To figure out your overall GPA at the high school level (college is a little different—we’ll take a look at that in a second), you convert your class letter grades to grade points using a GPA Scale. Then you add all of your classes up, and average them. Confused?
Let’s do a quick example to make some sense out of it. Let’s say during your first semester of senior year in high school you had these grades, and GPA scale values.
|Class||Letter Grade||Grade Points|
First, let’s add up all the GPA Scale points: 4.0 + 3.0 + 3.0 + 4.0 + 4.0 = 18.
Now, we average that sum by dividing the total by how many classes you took, or “5”:
18 ÷ 5 = 3.6
Your average for that semester is a 3.6 GPA. To figure out your cumulative GPA, or high school career GPA, we simply add up all your semester GPAs, divide them by how many semesters completed, and get your average GPA. Here’s a quick look at that:
|Semester 1 (Fall)||3.1c|
|Semester 2 (Spring)||3.5|
|Semester 3 (Fall)||3.6|
|Semester 4 (Spring)||3.8|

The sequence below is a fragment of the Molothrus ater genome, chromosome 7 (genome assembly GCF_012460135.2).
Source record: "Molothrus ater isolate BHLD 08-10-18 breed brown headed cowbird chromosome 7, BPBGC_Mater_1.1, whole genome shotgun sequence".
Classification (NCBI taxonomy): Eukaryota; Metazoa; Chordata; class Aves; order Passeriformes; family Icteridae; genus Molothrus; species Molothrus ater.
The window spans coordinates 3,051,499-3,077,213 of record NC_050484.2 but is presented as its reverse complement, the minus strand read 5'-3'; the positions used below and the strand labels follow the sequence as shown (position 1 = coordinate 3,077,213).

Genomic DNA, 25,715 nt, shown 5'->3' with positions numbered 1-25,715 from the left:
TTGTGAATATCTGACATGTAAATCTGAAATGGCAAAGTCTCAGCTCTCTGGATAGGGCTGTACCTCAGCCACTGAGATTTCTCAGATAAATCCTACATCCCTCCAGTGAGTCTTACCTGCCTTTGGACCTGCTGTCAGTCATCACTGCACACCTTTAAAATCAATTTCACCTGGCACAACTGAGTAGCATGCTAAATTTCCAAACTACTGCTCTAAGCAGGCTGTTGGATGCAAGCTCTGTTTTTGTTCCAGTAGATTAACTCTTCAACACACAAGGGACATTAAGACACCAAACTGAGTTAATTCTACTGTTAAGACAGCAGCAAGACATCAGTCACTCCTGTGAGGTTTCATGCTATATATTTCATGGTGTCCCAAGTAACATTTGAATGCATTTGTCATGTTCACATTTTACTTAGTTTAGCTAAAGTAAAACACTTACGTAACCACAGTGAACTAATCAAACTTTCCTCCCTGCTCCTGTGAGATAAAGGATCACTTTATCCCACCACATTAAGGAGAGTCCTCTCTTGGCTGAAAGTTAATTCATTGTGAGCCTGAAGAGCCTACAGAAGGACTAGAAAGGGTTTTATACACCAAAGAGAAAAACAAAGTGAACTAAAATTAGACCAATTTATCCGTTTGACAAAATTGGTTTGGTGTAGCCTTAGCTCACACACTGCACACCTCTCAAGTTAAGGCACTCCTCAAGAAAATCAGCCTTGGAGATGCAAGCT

|Semester 5 (Fall)||3.5|
|Semester 6 (Spring)||3.8|
|Semester 7 (Fall)||3.6|
Now, we divide that total by the number of semesters (7) to get your cumulative GPA:
24.8 ÷ 7 = 3.4
The result? A 3.4 GPA. Pretty easy, right? But, if you want to skip the calculations altogether, head on over to our wonderful high school GPA calculator which will perform the same math but behind the scenes, letting you focus on getting those grades where you want them.
How AP and Honors Classes Affect GPA
As mentioned above, if you take an AP or Honors class, your “A” is converted to a 5.0, instead of a 4.0.
So, when you take an AP or Honors class, your GPA scale for that class is higher than for a regular class. This will increase your GPA, almost automatically—so, it’s a great idea to take AP and Honors classes whenever you can.